State, society, and borders: What did the new borders of and within Maramures mean for local societies?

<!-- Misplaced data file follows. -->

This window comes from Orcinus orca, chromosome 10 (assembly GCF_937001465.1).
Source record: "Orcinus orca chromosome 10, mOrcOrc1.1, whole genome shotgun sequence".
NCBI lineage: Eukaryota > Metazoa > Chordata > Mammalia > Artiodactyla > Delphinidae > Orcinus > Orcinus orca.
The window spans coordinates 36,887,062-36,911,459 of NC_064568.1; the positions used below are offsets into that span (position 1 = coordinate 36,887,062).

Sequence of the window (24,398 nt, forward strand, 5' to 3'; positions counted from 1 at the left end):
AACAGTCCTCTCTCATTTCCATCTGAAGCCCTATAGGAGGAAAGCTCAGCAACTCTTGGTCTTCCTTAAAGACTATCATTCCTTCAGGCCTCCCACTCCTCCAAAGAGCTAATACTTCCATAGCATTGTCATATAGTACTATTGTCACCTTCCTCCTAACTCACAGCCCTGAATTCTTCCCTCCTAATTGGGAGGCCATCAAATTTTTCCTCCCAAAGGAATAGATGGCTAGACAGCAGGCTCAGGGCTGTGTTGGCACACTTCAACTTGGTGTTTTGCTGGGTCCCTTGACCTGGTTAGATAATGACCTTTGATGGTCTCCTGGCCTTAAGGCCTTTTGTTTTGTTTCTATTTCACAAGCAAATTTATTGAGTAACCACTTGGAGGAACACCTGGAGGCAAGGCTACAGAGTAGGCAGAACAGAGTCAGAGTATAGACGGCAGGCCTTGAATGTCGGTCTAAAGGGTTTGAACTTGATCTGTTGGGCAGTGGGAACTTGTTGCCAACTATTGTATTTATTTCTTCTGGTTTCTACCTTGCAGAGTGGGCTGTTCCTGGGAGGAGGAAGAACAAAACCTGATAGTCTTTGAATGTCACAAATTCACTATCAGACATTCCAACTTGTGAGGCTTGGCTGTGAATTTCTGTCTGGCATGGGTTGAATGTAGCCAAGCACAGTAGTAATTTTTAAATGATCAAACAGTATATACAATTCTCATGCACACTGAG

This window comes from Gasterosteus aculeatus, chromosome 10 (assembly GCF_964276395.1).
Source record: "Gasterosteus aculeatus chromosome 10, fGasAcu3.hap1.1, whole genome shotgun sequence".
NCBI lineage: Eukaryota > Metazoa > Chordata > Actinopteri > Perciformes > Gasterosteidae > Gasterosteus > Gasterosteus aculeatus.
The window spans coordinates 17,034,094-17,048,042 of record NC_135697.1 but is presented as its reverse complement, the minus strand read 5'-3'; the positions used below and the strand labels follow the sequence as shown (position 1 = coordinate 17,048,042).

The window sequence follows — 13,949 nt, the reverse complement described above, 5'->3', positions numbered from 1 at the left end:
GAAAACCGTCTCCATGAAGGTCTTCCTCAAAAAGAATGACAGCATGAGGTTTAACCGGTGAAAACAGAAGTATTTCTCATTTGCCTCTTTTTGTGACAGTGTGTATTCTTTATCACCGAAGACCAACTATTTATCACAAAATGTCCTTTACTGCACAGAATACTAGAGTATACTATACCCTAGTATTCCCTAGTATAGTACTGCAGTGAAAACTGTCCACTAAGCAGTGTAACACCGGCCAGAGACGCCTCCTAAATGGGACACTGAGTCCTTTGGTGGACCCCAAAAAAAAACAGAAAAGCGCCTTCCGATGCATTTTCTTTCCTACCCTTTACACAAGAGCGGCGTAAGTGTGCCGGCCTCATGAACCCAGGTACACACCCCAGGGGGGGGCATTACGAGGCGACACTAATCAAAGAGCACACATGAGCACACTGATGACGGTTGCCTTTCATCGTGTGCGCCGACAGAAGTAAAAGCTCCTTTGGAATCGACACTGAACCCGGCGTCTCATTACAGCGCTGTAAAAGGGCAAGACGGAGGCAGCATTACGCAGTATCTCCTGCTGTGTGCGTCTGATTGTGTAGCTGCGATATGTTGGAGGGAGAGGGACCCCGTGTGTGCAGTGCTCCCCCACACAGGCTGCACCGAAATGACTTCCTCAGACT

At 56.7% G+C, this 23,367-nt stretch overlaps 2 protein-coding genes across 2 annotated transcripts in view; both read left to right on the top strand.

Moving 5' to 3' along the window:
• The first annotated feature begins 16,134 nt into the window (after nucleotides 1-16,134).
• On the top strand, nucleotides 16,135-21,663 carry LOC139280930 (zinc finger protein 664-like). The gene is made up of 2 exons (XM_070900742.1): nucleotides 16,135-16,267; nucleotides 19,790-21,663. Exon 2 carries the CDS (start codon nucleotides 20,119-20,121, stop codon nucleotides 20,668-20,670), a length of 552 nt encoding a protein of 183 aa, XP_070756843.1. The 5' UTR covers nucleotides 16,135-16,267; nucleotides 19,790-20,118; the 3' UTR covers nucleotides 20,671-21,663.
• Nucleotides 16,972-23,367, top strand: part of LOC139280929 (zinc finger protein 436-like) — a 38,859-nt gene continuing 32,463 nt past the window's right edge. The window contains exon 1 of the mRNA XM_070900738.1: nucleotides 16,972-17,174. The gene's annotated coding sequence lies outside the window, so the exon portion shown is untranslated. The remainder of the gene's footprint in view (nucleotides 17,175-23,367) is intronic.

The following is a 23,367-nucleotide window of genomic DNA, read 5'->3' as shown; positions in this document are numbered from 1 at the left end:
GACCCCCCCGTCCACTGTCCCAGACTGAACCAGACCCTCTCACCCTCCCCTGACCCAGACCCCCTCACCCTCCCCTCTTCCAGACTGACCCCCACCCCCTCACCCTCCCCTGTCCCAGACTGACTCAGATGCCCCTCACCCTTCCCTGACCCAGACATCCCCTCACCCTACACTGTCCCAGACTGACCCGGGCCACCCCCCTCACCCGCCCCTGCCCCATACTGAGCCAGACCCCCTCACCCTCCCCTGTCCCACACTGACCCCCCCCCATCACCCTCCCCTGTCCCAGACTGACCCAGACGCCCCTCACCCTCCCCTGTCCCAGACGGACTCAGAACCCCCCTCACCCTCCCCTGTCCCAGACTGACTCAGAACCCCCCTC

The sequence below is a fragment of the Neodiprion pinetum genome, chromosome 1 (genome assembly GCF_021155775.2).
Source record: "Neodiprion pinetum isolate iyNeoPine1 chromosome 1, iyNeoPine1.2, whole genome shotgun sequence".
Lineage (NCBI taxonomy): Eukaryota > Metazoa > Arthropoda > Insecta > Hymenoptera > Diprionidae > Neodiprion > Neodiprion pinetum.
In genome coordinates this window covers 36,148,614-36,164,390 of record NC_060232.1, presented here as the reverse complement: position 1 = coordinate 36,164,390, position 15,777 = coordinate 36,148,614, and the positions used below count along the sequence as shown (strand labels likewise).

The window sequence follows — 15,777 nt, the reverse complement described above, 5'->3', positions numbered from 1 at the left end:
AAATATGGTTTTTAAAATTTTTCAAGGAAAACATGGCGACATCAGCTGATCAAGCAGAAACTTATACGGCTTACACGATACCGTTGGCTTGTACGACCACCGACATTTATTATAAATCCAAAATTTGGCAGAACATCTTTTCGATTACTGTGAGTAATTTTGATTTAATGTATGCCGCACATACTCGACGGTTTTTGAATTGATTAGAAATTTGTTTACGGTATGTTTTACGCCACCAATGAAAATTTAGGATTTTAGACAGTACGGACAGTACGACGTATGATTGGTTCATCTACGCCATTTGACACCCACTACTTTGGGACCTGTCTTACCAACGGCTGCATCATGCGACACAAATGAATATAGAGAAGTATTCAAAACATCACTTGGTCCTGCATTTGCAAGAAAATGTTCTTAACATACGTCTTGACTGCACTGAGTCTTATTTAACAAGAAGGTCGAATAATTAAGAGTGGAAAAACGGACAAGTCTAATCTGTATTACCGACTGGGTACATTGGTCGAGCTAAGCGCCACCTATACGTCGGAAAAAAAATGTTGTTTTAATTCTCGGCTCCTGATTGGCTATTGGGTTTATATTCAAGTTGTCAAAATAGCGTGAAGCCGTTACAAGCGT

In 1919 the territory of the formerly Hungarian Máramaros County was divided by a demarcation line between the districts occupied by the Romanian and Czechoslovakian militaries. Since 1916 there already existed an arrangement about the frontier between the two countries, but the final borderline — which was not identical with the demarcation line of 1919 — was fixed on May 4, 1921, and took effect only in the summer of 1926. Throughout the negotiations over the border, arguments were put on paper that the whole territory of the former Hungarian county should belong to Romania, based on historical, economic, and geographic reasons. Moreover, in 1920 the Romanian Minister of War, General Ioan Rășcanu, addressed a report to the Romanian Foreign Minister detailing that the Ruthenians of the northern part of the county preferred to belong to Romania. The chronology of the events, and bureaucratic structures and hierarchies, are not the only details that can be reconstructed from the published official documents. The argumentative strategies, logic, and considerations of the Romanian and Czechoslovakian military and administrative elites regarding the delineation of the border also become clear through these sources. Beyond this discursive level, the archival sources on the implementation of the frontier offer many insights into the impact of the new border on everyday life. What happened when property was taken from its owner? How did herders exercise their pasture rights when this territory was annexed to another country? What kind of conflicts were generated by the new minority issues? This presentation focuses on the discrepancy between the two levels of the border delimitation: the level of the state and the level of society.